Excavation of the second bomb was eventually abandoned as a result of uncontrollable ground-water flooding. Most of the thermonuclear stage of the bomb was left in place, but the "pit", or core, containing uranium and plutonium which is needed to trigger a nuclear explosion was removed.[14] The United States Army Corps of Engineers purchased a 400-foot (120 m) diameter circular easement over the buried component.[16][17] The site of the easement, at 35°29′34″N 77°51′31.2″W / 35.49278°N 77.858667°W / 35.49278; -77.858667, is clearly visible as a circle of trees in the middle of a plowed field on Google Earth. The University of North Carolina at Chapel Hill determined the buried depth of the secondary component to be 180 ± 10 feet (55 ± 3 m).[13]

Consequences to B-52 design[edit]

Wet wings with integral fuel tanks considerably increased the fuel capacity of B-52G and H models, but were found to be experiencing 60% more stress during flight than did the wings of older models. Wings and other areas susceptible to fatigue were modified in 1964 under Boeing engineering change proposal ECP 1050. This was followed by a fuselage skin and longeron replacement (ECP 1185) in 1966, and the B-52 Stability Augmentation and Flight Control program (ECP 1195) in 1967.[18]

Later analysis of weapons recovery[edit]

Lt. Jack ReVelle, the bomb disposal expert responsible for disarming the device, determined that the ARM/SAFE switch of the bomb which was hanging from a tree was in the SAFE position.[10] The second bomb did have the ARM/SAFE switch in the arm position but was damaged as it fell into a muddy meadow. ReVelle said the yield of each bomb was more than 250 times the destructive power of the Hiroshima bomb, large enough to create a 100% kill zone within a radius of 8.5 miles (13.7 km).[14]

In a now-declassified 1969 report, titled "Goldsboro Revisited", written by Parker F. Jones, a supervisor of nuclear safety at Sandia National Laboratories, Jones said that "one simple, dynamo-technology, low voltage switch stood between the United States and a major catastrophe", and concluded that "[t]he MK 39 Mod 2 bomb did not possess adequate safety for the airborne alert role in the B-52", and that it "seems credible" that a short circuit in the arm line during a mid-air breakup of the aircraft "could" have resulted in a nuclear explosion.[4] In contrast the Orange County Register said in 2012 (before the 2013 declassification) that the switch was set to "arm", and that despite decades of debate "No one will ever know" why the bomb failed to explode.[10]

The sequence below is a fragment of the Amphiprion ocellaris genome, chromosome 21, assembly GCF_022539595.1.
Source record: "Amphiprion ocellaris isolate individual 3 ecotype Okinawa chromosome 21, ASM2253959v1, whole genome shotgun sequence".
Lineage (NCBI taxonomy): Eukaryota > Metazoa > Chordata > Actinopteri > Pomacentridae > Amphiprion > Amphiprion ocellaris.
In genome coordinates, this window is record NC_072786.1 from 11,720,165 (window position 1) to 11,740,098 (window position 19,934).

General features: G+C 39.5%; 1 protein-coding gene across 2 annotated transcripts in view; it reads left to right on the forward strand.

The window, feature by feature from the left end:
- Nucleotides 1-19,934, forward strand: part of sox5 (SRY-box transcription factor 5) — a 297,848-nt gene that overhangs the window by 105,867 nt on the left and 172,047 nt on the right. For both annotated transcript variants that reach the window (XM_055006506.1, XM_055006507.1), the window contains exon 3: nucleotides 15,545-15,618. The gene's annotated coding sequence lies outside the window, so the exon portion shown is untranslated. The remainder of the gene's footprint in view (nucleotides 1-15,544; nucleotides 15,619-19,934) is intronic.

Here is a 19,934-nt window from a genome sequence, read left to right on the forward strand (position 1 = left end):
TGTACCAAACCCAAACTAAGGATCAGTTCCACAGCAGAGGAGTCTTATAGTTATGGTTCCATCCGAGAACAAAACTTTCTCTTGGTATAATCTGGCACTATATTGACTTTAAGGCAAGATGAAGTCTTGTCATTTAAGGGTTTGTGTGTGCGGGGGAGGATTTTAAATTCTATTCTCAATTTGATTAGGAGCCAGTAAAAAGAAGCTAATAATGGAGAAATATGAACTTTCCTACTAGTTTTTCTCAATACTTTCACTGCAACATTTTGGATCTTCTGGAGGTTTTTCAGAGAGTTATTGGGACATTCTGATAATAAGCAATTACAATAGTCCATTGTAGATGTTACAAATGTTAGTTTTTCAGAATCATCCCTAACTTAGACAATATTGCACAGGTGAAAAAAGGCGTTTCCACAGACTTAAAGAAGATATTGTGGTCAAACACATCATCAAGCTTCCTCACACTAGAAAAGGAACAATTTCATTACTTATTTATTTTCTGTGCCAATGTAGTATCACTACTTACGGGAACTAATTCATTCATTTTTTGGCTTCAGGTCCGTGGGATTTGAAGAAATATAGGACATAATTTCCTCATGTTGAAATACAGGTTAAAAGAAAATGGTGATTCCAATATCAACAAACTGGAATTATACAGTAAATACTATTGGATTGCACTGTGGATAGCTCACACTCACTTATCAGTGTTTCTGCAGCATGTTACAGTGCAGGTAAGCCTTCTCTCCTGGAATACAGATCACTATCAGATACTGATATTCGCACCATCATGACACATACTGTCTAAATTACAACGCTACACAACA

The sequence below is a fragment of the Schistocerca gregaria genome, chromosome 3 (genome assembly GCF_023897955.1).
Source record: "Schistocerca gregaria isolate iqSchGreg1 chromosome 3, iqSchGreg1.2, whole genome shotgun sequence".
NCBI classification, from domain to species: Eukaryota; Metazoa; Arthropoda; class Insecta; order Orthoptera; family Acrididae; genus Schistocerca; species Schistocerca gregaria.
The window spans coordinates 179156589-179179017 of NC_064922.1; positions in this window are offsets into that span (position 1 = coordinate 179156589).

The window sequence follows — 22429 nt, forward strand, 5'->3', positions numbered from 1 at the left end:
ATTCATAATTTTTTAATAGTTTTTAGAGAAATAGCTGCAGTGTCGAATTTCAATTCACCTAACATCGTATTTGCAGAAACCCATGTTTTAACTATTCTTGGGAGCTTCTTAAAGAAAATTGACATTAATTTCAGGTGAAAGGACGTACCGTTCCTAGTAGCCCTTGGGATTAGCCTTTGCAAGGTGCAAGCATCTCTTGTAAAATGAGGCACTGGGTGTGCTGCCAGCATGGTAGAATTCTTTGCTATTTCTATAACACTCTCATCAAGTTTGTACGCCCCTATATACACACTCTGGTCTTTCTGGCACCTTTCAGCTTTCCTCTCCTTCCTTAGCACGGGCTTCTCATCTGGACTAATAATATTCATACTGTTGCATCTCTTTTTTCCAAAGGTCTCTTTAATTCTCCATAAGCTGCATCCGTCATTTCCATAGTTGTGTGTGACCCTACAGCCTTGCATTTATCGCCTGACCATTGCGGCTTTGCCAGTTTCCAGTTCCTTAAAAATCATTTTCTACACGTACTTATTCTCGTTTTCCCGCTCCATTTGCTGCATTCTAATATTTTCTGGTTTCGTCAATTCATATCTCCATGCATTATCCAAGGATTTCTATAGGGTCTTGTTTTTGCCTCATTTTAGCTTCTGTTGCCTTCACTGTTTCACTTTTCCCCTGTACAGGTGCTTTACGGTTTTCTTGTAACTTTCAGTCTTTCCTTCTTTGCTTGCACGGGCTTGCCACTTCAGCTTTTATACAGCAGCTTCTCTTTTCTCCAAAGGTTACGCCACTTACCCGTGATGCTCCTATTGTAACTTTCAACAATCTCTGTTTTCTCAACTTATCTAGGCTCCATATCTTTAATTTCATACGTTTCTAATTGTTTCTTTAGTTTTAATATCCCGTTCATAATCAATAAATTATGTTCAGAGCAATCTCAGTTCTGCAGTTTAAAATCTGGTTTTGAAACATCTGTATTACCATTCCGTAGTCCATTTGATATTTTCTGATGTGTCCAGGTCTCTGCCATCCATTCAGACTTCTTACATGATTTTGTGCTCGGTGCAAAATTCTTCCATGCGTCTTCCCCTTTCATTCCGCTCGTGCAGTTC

In 2008 and in March 2013 (before the above-mentioned September 2013 declassification), Michael H. Maggelet and James C. Oskins, authors of Broken Arrow: The Declassified History of U.S. Nuclear Weapons Accidents, disputed the claim that a bomb was only one step away from detonation, citing a declassified report. They point out that the arm-ready switch was in the safe position, the high-voltage battery was not activated (which would preclude the charging of the firing circuit and neutron generator necessary for detonation), and the rotary safing switch was destroyed, preventing energisation of the X-Unit (which controlled the firing capacitors). The tritium reservoir used for fusion boosting was also full and had not been injected into the weapon primary. This would have resulted in a significantly reduced primary yield and would not have ignited the weapon's fusion secondary stage.[19][20][unreliable source?]


Road marker in Eureka, NC, commemorating the 1961 B-52 crash.

In July 2012, the State of North Carolina erected a historical road marker in the town of Eureka, 3 miles (4.8 km) north of the crash site, commemorating the crash under the title "Nuclear Mishap".[21]

See also[edit]

Explanatory notes[edit]

  1. ^ Some sources like Ralph Lapp say they were 24 megatons. However, the Mark 39 "had a yield of 3.8 megatons", and "the United States has never deployed such a high-yield weapon", according to Hansen (1998).[6]
  2. ^ There is some uncertainty as to which of the two bombs was closest to detonation, as different sources contradict one another over this point.


  1. ^ "Whoops: Atomic Bomb dropped in Goldsboro, NC swamp". Restoration Systems. 8 December 2010.
  2. ^ a b Schneider 1975, p. 28.
  3. ^ a b Sedgwick 2008.
  4. ^ a b c "Goldsboro revisited: account of hydrogen bomb near-disaster over North Carolina – declassified document". Guardian News. 20 September 2013. Retrieved 21 June 2020.
  5. ^ Yancy 1961.
  6. ^ Hansen 1990, p. 43.
  7. ^ AF Form 14 Report of Aircraft Accident (Report). 24 January 1961.
  8. ^ "The Man Who Disabled Two Hydrogen Bombs Dropped in North Carolina". storycorps.org. Retrieved 8 November 2020.
  9. ^ a b "Broken Arrow: Goldsboro, NC". Ibiblio.org. 4 December 2000. Archived from the original on 18 June 2005. Retrieved 14 June 2005.
  10. ^ a b c Sharon 2012.
  11. ^ a b Hanauer 1981, p. 28.
  12. ^ Pilkington 2013.
  13. ^ a b Hardy 2005, p. [page needed].
  14. ^ a b c Tuttle 2013.
  15. ^ Atchison 2017.
  16. ^ Deed Book 581, Wayne County (NC) Courthouse. 13 October 1962. pp. 89–91.
  17. ^ "Davis Family Easement". Ibiblio.org. 18 November 2000. Retrieved 12 September 2014.
  18. ^ Knaack 1988, pp. 276–277.
  19. ^ Michael H. Maggelet and James C. Oskins (5 March 2013). "Goldsboro – 19 Steps Away from Detonation". Retrieved 4 July 2017.
  20. ^ Michael H. Maggelet and James C. Oskins (2008). Broken Arrow – The Declassified History of U.S. Nuclear Weapons Accidents. ISBN 978-1435703612.
  21. ^ Shaffer 2012.

General and cited references[edit]

Further reading[edit]

External links[edit]